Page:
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Aanbevelingen van locals voor de beste musea

Art Museum
“The Farnsworth Art Museum in Rockland, Maine is an art museum that specializes in American art.”
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Park
“View this Fort from the Bucksport waterfront about 20 minutes south of the Cottage. Drive across the Penobscot Narrows Bridge and go visit the Fort for a great tour of history. ”
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Museum
“For automobile enthusiasts and aviation fans, a high level museum experience. Great for an overcast or cool day.”
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History Museum
“A fantastic museum offering wide range of exhibits about Maine's maritime heritage and culture. They offer Lighthouse and nature cruises ”
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Art Gallery
“"Located in the heart of Rockland’s downtown arts district, CMCA is in walking distance of the Farnsworth Art Museum and Wyeth Center, the Strand Theatre, and dozens of art galleries, restaurants, and hotels. Be ready to say wow!"”
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Art Museum
“Colby College Museum of Art From Wikipedia, the free encyclopedia Jump to navigation Jump to search Colby College Museum of Art ColbyMuseumOfArtLogo.jpg Wikimedia | © OpenStreetMap Established 1959 Location 5600 Mayflower Hill Waterville, Maine, United States Type Art museum Website www.colby.edu/museum The Colby College Museum of Art is an art museum located on the campus of Colby College in Waterville, Maine. Founded in 1959 and now comprising five wings, nearly 8,000 works and more than 38,000 square feet of exhibition space, the Colby College Museum of Art has built a collection that specializes in American and contemporary art with additional, select collections of Chinese antiquities and European paintings and works on paper. The Museum serves as a teaching resource for Colby College and is a major cultural destination for the residents of Maine and visitors to the state. Contents [hide] 1 History 2 Collections 2.1 The Alex Katz Collection 2.2 The John Marin Collection 2.3 The Terry Winters Collection 2.4 The Whistler Collection 2.5 Skowhegan Lecture Archive 3 Collaborations 4 Present 5 References 6 Further reading 7 External links History[edit] In the early 1950s, Adeline and Caroline Wing gave paintings by William Merritt Chase, Winslow Homer, and Andrew Wyeth to Colby College. In 1956, Mr. and Mrs. Ellerton M. Jetté donated their American Heritage Collection, consisting of 76 works by American folk artists. The next year, the College received the Helen Warren and Willard Howe Cummings collection of American paintings and watercolors. Two years later, in 1959, the Museum opened its first official galleries in the Bixler Art and Music Center. The Jetté Galleries, a major addition designed by E. Verner Johnson and Associates, opened in 1973. In that same year, Norma B. Marin and John Marin Jr. gave 25 works of art by John Marin. In 1984, the Museum celebrated its 25th anniversary with the exhibition, Portrait of New England Places, which covered a span of nearly 200 years in American art. In 1991, the Museum expanded again, increasing the collection storage facilities and adding the Davis Gallery, designed by the Shepley, Bulfinch, Richardson and Abbott. In 1996, the Museum inaugurated the Paul J. Schupf Wing for the Works of Alex Katz to house this collection.[1] In 1999, with a lead gift from Peter and Paula Lunder, a new wing opened for the exhibition of Colby's growing collection of American art.[2] The Lunder Wing, designed by architect Frederick Fisher, comprises 13 galleries and 9,000 square feet of exhibition space for the Colby Museum’s growing collection. In 2000, Richard Serra's monumental 4-5-6 was installed in the Paul J. Schupf Sculpture Court. This three-part Corten steel sculpture dramatically anchors the courtyard and main entrance to the Museum. In 2002, on the Museum's east lawn, Seven Walls, a concrete structure by conceptual artist Sol LeWitt, was installed with support for its construction provided by the Jere Abbott Acquisitions Fund. In 2006, Paul J. Schupf promised the Museum his collection of more than 150 works on paper and one sculpture by Richard Serra. This gift makes the Colby Museum one of the largest repositories of Serra's works on paper. In 2007, Peter and Paula Lunder, longtime benefactors of the Museum, promised their outstanding collection to Colby College. The gift included more than 500 works of art, the majority of them by American artists, as well as the forty exceptional examples of ritual and mortuary art that comprise the Lunder-Colville Chinese Art Collection. In 2009, the College approved the designs for the Alfond-Lunder Family Pavilion, named in recognition of a gift from the Harold Alfond Foundation and the partnership and friendship between Harold Alfond and Peter Lunder. This same year, the Museum marked its fiftieth anniversary by presenting the exhibition Art at Colby: Celebrating the Fiftieth Anniversary of the Colby College Museum of Art. Collections[edit] The Alex Katz Collection[edit] In 1992, the Museum received a gift of 414 works by Alex Katz from the artist. The collection now holds over 800 works by the artist. Archive material related to the Katz Collection is held by Colby’s Special Collections and is available to students and researchers.[1] The John Marin Collection[edit] The John Marin Collection at the Colby College Museum of Art displays a retrospective collection of paintings, watercolors, drawings, etchings, and photographs. Twenty-four works spanning the artist's career from 1888 to 1953 were given to the museum in 1973 by John Marin Jr. and Norma B. Marin. An additional work was given in 1992, and in 1998 Norma Marin made a promised gift of 29 etchings by Marin and seven vintage photographs of Marin, including a platinum print by Alfred Stieglitz.[3] The collection ranks second to the National Gallery of Art’s collection in both media variety and size. The Terry Winters Collection[edit] The Colby College Museum of Art is the sole repository of Terry Winters's entire archive of prints.[4] Numbering more than 200 works, the Winters Print Collection came to the museum in 2002 as a partial gift from the artist and ULAE, with the remaining support drawn from the Museum’s Jere Abbott Acquisitions Fund.[5] The Whistler Collection[edit] More than 300 etchings and lithographs make up the Whistler Collection, representing some of the rarest and most beautiful impressions by James Abbott McNeill Whistler. The collection also contains examples of artist's work in other media, and a collection of more than 150 books, journals, photographs, and archival materials related to Whistler. Research material is available by appointment to students and researchers.[6][7] Skowhegan Lecture Archive[edit] With lectures from artists including Yvonne Jacquette, Alex Katz, Jacob Lawrence, and others, The Skowhegan School of Art lecture archive represents the depth and breadth of post-war American art. These recorded lectures have been compiled as an audio collection consisting of more than 500 talks on more than 700 compact discs. The lectures were originally intended for art students and fellow artists, and Colby was one of five American Art Institutions to receive copies of the lecture archive along with The Archives of American Art, The Art Institute of Chicago, The Getty Research Institute, and The Museum of Modern Art.[8] Collaborations[edit] The Lunder Consortium for Whistler Studies is dedicated to nurturing, producing, and disseminating original scholarship and critical analysis of James Abbott McNeill Whistler and his international artistic circles. The Colby College Museum of Art joins The Smithsonian Institution's Freer Gallery of Art and Arthur M. Sackler Gallery, and the University of Glasgow in the consortium.[9] The museum also collaborates with the nearby Bowdoin College Museum of Art.[10] Present[edit] In July 2013, the Colby Museum inaugurated the Alfond-Lunder Family Pavilion. Refined and minimalist in design, the glass pavilion completes a circuit with the four existing wings of the Museum. The pavilion provides a spacious lobby that includes a sculpture gallery and terrace, as well as new exhibition galleries, classrooms, expanded collection storage, and staff offices. A three-story wall drawing by conceptual artist Sol LeWitt occupies the glass-enclosed stairwell.[11] The pavilion's upper floor is dedicated to the College's art department, providing new studios for photography and fine art foundation classes. Approximately 2,500 images of works in the permanent collection are available on ARTstor.[12] ”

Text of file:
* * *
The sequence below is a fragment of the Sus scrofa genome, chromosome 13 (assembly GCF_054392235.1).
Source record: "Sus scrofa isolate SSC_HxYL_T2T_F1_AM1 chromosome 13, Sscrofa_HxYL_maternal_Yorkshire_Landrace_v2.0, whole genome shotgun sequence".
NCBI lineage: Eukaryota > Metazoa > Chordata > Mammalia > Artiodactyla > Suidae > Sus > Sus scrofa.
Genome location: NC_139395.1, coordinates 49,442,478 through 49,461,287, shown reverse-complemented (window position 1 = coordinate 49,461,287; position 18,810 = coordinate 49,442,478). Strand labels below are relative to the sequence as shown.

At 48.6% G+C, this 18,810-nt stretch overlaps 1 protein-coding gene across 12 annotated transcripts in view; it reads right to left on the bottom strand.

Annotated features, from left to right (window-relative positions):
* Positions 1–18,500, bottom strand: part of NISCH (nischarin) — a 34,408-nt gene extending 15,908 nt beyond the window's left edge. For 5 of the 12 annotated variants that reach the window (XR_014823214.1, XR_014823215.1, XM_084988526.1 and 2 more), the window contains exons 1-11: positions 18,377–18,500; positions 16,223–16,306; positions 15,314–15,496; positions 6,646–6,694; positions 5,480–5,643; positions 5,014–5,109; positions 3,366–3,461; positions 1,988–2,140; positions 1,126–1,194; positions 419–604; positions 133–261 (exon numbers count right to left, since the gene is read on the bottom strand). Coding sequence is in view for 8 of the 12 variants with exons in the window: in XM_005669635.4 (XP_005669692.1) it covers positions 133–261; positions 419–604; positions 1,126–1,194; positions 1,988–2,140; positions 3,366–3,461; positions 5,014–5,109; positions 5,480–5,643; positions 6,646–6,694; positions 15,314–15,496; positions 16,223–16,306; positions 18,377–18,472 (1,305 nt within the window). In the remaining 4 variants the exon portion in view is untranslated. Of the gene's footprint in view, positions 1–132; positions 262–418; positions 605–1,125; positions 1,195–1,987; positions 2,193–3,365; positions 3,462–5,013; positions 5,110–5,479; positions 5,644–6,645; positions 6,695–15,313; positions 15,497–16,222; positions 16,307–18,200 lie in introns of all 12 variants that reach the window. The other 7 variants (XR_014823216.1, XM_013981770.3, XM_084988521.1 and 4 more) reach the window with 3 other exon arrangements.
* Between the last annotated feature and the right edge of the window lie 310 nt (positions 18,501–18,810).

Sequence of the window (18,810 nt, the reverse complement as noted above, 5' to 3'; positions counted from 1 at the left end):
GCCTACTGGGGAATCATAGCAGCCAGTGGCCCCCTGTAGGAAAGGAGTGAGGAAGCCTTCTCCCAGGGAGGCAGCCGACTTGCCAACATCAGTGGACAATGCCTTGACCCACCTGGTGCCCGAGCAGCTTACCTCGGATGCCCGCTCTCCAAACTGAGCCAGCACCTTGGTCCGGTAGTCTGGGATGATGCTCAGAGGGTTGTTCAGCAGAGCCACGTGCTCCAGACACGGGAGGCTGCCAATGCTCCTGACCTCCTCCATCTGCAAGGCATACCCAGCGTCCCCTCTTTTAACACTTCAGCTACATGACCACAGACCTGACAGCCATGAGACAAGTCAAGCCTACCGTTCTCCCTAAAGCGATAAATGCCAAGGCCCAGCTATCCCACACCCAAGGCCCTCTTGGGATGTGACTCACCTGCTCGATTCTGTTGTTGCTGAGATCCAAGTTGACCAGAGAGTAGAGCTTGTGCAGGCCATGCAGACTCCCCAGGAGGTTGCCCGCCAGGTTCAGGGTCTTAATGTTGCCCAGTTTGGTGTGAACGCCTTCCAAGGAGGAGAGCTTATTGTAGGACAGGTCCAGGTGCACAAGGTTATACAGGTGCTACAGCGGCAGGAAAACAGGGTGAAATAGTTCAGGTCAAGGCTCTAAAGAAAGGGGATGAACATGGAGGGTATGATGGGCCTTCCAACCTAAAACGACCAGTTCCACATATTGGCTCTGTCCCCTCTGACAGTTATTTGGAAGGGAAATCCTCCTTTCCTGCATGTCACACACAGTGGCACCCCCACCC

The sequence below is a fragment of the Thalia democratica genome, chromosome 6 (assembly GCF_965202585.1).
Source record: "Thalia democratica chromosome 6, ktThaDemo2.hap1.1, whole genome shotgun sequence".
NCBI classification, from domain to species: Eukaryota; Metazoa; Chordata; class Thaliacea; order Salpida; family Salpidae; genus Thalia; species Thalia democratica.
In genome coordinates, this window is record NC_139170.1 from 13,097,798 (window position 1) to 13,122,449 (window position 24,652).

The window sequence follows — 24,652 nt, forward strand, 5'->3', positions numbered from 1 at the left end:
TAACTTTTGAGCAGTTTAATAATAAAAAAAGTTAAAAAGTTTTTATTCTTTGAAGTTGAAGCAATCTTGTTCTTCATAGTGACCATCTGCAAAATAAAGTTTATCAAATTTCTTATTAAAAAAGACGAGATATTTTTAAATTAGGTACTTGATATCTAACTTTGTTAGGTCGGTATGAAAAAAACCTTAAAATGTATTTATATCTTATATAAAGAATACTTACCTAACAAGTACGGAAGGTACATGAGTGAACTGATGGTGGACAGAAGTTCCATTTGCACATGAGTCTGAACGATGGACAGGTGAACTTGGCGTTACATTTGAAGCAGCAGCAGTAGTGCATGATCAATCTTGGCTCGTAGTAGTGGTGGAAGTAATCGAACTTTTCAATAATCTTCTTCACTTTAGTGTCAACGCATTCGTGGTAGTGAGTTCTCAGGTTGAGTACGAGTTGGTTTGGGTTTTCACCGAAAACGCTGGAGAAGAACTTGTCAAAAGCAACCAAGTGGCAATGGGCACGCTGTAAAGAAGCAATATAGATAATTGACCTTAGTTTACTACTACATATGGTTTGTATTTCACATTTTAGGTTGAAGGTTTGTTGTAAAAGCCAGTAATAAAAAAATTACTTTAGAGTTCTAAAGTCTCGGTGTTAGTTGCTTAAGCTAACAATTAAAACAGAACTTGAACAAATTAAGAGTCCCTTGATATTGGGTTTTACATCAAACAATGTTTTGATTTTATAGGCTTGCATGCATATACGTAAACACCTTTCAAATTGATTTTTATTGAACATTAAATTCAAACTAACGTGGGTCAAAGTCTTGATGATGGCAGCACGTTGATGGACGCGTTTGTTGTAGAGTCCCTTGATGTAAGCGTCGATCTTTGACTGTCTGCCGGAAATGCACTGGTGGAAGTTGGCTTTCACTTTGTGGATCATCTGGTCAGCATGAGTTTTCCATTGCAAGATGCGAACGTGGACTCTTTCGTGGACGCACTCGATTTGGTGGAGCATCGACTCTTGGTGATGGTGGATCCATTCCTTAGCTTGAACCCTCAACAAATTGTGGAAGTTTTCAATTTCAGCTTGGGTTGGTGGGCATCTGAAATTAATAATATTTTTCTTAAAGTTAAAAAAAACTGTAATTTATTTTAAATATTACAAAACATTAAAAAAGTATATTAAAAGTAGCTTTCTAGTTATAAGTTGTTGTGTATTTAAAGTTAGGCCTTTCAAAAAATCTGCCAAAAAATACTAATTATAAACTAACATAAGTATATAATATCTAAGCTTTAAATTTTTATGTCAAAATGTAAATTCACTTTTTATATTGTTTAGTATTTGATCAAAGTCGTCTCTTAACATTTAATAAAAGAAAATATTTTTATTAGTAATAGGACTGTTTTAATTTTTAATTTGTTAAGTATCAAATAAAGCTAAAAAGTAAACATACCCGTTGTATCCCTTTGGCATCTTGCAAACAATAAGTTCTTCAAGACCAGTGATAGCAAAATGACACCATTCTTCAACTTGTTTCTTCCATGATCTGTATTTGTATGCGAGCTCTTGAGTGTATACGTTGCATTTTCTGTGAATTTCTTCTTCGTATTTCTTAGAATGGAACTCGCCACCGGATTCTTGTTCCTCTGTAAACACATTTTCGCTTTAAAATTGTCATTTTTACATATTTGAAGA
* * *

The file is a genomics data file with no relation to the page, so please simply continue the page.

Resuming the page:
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History Museum
“A large history museum that showcases interesting Maine history. Have gone there all my life! Around 26 minutes, 15 miles away.”
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Museum
“Beautiful views and breathtaking sunsets. Beware of mosquitos at sunset. Additional parking up the hill outside the museum gift shop.”
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Museum
“Excellent events throughout the summer. Tour the old sea captains houses and displays of how they lived. The museum has a gallery too with planned events. Learn about Searsport's maritime history. Very interesting. Searsport was a major hub for the Tall Sailing ships before the steam engine with cargos from the orient. The downtown architecture still supports the old sea captain mansions.”
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Museum
“They have the most amazing exhibits that are constantly changing and it's FREE.”
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Museum
“Jonathon Fisher was indeed a Renaissance man who wore many hats. We particularly marvel that he used to WALK to Bangor (and back) to give sermons. Museum is in his original house. Call for hours.”
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Museum
“This is the home that is featured in the painting by Andrew Wyeth Chr istina's World.”
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Lighthouse
“More breathtaking views abd photo ops. Wear sturdy shoes for the unpaved paths.”
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Museum
“Walk the dike in Rockland Harbor to the lighthouse which is nearly in the middle of the harbor. From there you can see Owl's Head light, the schooners sailing the bay, lobster boats at work just a short distance away, and the ferries to and from Vinylhaven and North Haven.”
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History Museum
“Where else can you get arctic history and it has a strong local connection!”
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Local Government Office
“Old Fort Western, built in 1754 and a National Historic Landmark, is Maine’s and New England’s oldest surviving wooden fort - a reminder of the great contest of cultures that dominated New England life 250 years ago.”